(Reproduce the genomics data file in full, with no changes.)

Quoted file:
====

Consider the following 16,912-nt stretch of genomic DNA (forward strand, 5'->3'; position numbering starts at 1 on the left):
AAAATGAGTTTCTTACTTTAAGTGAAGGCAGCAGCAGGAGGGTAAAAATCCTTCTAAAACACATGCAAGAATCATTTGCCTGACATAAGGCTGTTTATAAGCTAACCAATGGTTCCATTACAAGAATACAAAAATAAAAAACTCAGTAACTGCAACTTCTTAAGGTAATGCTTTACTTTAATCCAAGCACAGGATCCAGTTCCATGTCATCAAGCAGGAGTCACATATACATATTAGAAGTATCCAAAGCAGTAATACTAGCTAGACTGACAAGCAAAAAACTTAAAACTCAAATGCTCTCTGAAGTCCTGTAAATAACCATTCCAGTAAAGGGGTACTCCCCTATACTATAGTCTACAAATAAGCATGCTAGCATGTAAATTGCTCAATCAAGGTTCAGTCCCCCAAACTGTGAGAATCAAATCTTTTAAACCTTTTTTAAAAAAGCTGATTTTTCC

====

Consider the following 16,912-nt stretch of genomic DNA (forward strand, 5'->3'; position numbering starts at 1 on the left):
AAAATGAGTTTCTTACTTTAAGTGAAGGCAGCAGCAGGAGGGTAAAAATCCTTCTAAAACACATGCAAGAATCATTTGCCTGACATAAGGCTGTTTATAAGCTAACCAATGGTTCCATTACAAGAATACAAAAATAAAAAACTCAGTAACTGCAACTTCTTAAGGTAATGCTTTACTTTAATCCAAGCACAGGATCCAGTTCCATGTCATCAAGCAGGAGTCACATATACATATTAGAAGTATCCAAAGCAGTAATACTAGCTAGACTGACAAGCAAAAAACTTAAAACTCAAATGCTCTCTGAAGTCCTGTAAATAACCATTCCAGTAAAGGGGTACTCCCCTATACTATAGTCTACAAATAAGCATGCTAGCATGTAAATTGCTCAATCAAGGTTCAGTCCCCCAAACTGTGAGAATCAAATCTTTTAAACCTTTTTTAAAAAAGCTGATTTTTCC